Sunday, 21 April 2013

Goal-Line Technology Is Not Enough

On Friday, Dutch referee Serdar Gozubuyuk called for the introduction of video technology to help officials make the correct decisions after he denied Ajax Amsterdam two certain penalties in their home draw against Heerenveen.
The Amsterdam giants felt they should have been awarded a spot kick after Ramon Zomer handled the ball early in the first half, while they also called for a penalty after a foul on Christian Eriksen just inside the area.

"This seems pretty clear. I cannot see the incident properly because I'm looking at (Lasse) Schone's back," Gozubuyuk told Eredivisie Live after reviewing Zomer's handball.

"If it's up to me we would introduce video technology as soon as possible. That will prevent this kind of situation where I have to explain decisions that I could not see properly.

"We are all ready for the introduction of video technology. It's starting to become annoying to be criticised for decisions we have to take in a split second. Everybody else gets the chance to see an incident five or six times before judging."

Meanwhile, in England, the probable FA Cup winners and the teams able to avoid relegation from the Premier League continue to be decided by erroneous and questionable decisions by referees and their assistants.
And, although Hawk-Eye will be introduced for goal-line decisions from next season, there is no desire among the powers-that-be to introduce further transparency into the game.
Keith Hackett, the former head of the Professional Game Match Officials Board (PGMOB), publicised the fact that Hawk-Eye has been ready for implementation for six years but foot dragging by these same powers-that-be prevented numerous travesties of justice from being prevented.


Harry Redknapp Questioning The Marital Status Of Chris Foy's Parents After Fake Penalty Decision Relegates Asian Club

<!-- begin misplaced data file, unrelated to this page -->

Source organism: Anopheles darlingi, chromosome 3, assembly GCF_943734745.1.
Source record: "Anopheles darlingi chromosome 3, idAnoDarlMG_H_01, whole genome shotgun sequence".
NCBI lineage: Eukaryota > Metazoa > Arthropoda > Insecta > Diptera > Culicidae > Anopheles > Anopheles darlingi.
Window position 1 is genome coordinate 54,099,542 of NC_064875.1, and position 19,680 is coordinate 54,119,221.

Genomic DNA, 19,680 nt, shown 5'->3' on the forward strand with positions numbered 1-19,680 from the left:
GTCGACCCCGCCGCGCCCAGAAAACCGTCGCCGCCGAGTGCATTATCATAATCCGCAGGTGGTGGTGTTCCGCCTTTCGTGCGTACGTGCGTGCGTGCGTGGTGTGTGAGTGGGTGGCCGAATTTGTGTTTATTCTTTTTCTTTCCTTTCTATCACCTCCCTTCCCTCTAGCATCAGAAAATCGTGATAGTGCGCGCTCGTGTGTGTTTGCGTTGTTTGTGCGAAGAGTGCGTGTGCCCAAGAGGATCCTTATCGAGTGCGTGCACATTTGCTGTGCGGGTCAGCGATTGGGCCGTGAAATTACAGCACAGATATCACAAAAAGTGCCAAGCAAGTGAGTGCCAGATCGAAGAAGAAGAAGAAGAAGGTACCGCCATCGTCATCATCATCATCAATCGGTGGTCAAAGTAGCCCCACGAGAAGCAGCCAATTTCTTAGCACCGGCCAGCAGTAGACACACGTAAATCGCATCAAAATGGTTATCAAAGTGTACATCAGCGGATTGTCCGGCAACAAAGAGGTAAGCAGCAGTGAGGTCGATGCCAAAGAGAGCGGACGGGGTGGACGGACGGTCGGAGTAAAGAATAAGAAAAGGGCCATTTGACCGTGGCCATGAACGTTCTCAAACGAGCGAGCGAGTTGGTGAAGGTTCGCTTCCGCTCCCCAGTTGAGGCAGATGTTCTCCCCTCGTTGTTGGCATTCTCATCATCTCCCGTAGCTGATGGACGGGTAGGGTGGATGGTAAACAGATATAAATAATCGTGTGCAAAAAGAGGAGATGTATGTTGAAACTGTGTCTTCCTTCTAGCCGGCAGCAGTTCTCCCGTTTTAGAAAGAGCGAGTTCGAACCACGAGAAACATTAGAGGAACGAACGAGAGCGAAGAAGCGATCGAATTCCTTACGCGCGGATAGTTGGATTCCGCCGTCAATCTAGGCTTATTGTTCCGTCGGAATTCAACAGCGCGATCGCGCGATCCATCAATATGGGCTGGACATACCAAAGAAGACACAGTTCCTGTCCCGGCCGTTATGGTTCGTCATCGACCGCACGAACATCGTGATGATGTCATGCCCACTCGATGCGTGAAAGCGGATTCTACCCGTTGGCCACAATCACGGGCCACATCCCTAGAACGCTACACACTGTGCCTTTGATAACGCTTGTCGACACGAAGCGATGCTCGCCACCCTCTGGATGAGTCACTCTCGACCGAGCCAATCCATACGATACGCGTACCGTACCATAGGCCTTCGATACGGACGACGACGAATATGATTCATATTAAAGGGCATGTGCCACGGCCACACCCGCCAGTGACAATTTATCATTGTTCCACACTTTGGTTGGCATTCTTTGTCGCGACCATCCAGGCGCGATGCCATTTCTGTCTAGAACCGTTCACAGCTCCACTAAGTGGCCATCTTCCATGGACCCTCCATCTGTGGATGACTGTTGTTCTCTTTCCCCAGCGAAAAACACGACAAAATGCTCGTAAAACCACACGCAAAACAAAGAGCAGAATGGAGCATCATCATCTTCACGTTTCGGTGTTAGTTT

Chris Foy should have sent off two Manchester City players and given Chelsea a penalty in the FA Cup Semi Final at Wembley last week...
... video technology would have prevented these errors.
Yesterday, Foy gave Bet365/Stoke City a fake penalty for the sort of shirt holding that occurs in multiple at every corner.
Meanwhile, Sunderland survived two penalty appeals against Danny Rose courtesy of Phil Dowd after being helped on their way to victory over Newcastle last week by Howard Webb (who was demoted to the League One game between Colchester and Shrewsbury as punishment)...
... Newcastle were given their own survival fillip when Mike Jones failed to give West Brom a stonewall penalty yesterday deciding that the infringement had happened two metres to the right and hence outside the box.

In a tight relegation struggle, these points for Sunderland, Bet365/Stoke City and Newcastle might prove critical.

With so much money riding on Premier League survival, the sooner that referees are forced to face the amateurish nature of some of their key decision making, the better for the integrity of the game.

Video technology would make the game cleaner as it would be difficult for a crooked official to maintain a patently incorrect decision in the face of repeated video evidence.
Errors are too frequently the result of corruption.

Still, Sir Ferguson will be relieved if Bet365/Stoke City survive.

And, in that Man Utd still await the first penalty or sending off against their interests in the Premier League this season, one must presume that he most certainly would not welcome video technology and the meritocracy that would come in its wake.

Yet another good reason for introducing it then...

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